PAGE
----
Parylene Cost Primer

Sept 2015


“Parylene Process too expensive!” said every person who does initial investigation into this tough resilient coating type.

The Parylene process is easily perceived as too costly.

The wisdom is, however, that while other coating types such as Urethanes and Acrylics may cost less upon initial application, Parylene can actually provide a better value, and ultimately is likely to be more effective in the long run.

The process is visually described in this illustration.

parylene flow

Under vacuum, in Phase I, the sublimation phase, the Dimer is turned into a Polymerized Gas.  In Phase II Pyrolysis, the Polymer Gas is broken into a Monomer Gas and enters the Product Chamber where it contacts every exposed surface of the product(s), cools and becomes a Polymer again on the surface of the product (Phase III).

Due to a number of factors, there can exist no “set price” for Parylene application. Each assembly type will require different handling methods, adhesion promotion, masking techniques, coating material, and required thickness, which are primary in determining the cost.  To be discussed here, the main cost drivers for Parylene Coating: 

Types of Parylene:   Each of the different types of raw material , called Dimer, has its own associated manufacturing processes and costs.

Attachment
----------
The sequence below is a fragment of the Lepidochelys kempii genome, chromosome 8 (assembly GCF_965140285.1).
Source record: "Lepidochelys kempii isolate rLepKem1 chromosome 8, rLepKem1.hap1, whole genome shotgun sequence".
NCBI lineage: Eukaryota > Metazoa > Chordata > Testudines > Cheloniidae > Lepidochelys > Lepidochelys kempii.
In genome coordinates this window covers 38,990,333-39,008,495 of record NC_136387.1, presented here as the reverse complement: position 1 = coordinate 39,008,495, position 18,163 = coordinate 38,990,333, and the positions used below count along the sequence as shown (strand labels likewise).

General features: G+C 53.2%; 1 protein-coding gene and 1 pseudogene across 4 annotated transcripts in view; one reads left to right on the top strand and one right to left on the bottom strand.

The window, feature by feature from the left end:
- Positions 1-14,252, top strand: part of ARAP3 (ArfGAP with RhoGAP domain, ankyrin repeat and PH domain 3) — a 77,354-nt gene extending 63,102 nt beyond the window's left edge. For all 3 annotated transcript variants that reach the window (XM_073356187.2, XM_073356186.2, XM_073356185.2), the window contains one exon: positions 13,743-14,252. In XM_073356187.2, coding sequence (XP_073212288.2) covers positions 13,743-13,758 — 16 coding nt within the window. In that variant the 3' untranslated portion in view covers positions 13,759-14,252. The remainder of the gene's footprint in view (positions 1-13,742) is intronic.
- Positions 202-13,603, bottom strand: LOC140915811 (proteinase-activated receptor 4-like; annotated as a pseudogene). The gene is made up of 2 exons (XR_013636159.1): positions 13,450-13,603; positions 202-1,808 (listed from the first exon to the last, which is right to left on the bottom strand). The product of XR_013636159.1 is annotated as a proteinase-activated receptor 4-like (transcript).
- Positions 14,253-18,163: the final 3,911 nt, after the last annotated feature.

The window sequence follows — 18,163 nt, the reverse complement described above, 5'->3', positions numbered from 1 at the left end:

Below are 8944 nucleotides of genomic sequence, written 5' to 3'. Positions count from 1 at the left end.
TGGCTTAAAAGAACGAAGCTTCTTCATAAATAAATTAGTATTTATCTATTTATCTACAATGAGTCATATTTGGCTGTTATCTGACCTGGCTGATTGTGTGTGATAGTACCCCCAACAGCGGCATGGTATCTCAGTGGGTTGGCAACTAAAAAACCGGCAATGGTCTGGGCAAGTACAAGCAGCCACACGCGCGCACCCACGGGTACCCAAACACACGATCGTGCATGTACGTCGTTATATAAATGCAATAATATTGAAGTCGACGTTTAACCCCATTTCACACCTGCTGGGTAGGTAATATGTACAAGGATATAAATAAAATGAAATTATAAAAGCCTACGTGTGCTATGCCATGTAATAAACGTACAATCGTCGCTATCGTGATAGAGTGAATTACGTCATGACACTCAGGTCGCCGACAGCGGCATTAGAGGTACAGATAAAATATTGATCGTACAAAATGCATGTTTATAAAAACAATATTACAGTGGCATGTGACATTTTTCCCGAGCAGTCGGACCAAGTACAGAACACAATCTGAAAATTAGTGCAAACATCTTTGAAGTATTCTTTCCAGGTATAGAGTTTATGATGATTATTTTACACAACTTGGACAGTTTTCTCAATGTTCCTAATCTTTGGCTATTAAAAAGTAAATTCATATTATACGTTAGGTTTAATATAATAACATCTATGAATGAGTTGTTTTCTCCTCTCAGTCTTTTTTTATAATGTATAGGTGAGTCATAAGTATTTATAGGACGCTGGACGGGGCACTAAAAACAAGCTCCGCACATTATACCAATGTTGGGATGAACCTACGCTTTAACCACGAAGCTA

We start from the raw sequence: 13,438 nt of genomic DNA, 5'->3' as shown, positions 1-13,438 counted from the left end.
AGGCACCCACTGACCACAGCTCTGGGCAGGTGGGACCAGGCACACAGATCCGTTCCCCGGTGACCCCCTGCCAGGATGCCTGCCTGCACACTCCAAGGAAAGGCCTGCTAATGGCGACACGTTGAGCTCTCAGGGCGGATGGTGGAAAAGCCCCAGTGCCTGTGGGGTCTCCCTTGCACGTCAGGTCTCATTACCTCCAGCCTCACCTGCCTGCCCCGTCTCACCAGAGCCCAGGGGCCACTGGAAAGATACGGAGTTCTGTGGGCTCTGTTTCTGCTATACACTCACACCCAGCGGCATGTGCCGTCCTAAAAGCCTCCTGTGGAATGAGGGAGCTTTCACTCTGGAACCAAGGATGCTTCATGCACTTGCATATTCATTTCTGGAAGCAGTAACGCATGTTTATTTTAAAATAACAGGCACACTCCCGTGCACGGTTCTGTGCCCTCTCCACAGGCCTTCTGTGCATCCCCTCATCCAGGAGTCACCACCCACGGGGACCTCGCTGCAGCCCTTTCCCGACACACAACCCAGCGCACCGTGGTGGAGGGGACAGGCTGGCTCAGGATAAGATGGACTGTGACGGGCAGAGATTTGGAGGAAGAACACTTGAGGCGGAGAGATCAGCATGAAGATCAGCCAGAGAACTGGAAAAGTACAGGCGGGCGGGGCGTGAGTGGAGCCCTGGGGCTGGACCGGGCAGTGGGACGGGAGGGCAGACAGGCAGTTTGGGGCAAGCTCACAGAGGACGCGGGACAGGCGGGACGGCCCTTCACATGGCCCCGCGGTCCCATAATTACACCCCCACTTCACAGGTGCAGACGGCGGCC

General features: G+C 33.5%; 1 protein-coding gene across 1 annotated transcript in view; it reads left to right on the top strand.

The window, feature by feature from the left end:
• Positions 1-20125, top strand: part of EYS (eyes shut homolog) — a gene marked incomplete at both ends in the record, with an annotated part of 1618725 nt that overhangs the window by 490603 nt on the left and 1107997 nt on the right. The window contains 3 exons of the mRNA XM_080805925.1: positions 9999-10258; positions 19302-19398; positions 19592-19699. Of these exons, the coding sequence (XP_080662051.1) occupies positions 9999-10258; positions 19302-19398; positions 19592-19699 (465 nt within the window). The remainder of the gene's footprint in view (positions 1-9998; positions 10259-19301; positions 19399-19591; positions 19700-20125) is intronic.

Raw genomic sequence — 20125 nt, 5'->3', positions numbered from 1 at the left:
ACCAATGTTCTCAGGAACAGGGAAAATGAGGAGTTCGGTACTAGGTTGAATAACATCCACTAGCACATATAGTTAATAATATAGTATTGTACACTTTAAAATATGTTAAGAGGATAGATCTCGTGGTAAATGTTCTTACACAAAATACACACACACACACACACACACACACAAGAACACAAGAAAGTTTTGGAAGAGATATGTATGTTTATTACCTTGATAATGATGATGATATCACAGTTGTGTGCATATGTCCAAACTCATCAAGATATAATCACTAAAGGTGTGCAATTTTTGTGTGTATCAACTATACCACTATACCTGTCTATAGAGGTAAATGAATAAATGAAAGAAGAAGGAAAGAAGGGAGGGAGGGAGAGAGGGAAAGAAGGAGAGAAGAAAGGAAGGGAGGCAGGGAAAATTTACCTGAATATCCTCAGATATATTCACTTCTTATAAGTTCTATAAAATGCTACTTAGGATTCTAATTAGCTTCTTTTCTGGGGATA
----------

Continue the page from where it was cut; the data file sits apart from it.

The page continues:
Coating Thickness:  The amount of raw material (Dimer) that is needed to produce the required thickness of coating across the assembly is carefully calculated for optimal results.

Masking /DeMasking:  Since Parylene is applied is a vacuum chamber process, any masking must literally be airtight* to prevent migration of the coating to places where it does not belong i.e. Connectors and Connector mating surfaces. This creates new challenges for each and every assembly type.  The largest amount of labor is actually spent at the masking and de-masking operations for Parylene application.

*Note: Parylene Coating is performed in a vacuum chamber.  As such, masking must be 100% airtight, and able to sustain a seal even in vacuum conditions.

Chamber load:    In general, the more product that is in the chamber, the more economical the coating run itself will be, as the chamber time factor changes very little from small to large batches.  Unused chamber volume reduces cost efficiency, so an ability to more closely match the batch size to the Chamber volume is a contributor to the best cost for the process.   Astronic maintains both large and small chambered coating machines, to help optimize coating runs.  Lower volume batches can be accommodated in smaller chambers.

From very large assemblies with multiple complex masking sites to simple silicone seals and o-rings that require minimal handling, the cost for Parylene coating can vary greatly, and is dependent upon several factors, the main ones discussed above.

With the above information in mind, Customers may even preemptively consider ways to design products in a way to help mitigate cost factors involved in Parylene processing as well.

Questions?  Call Patrick McBride at Astronic 949-900-6060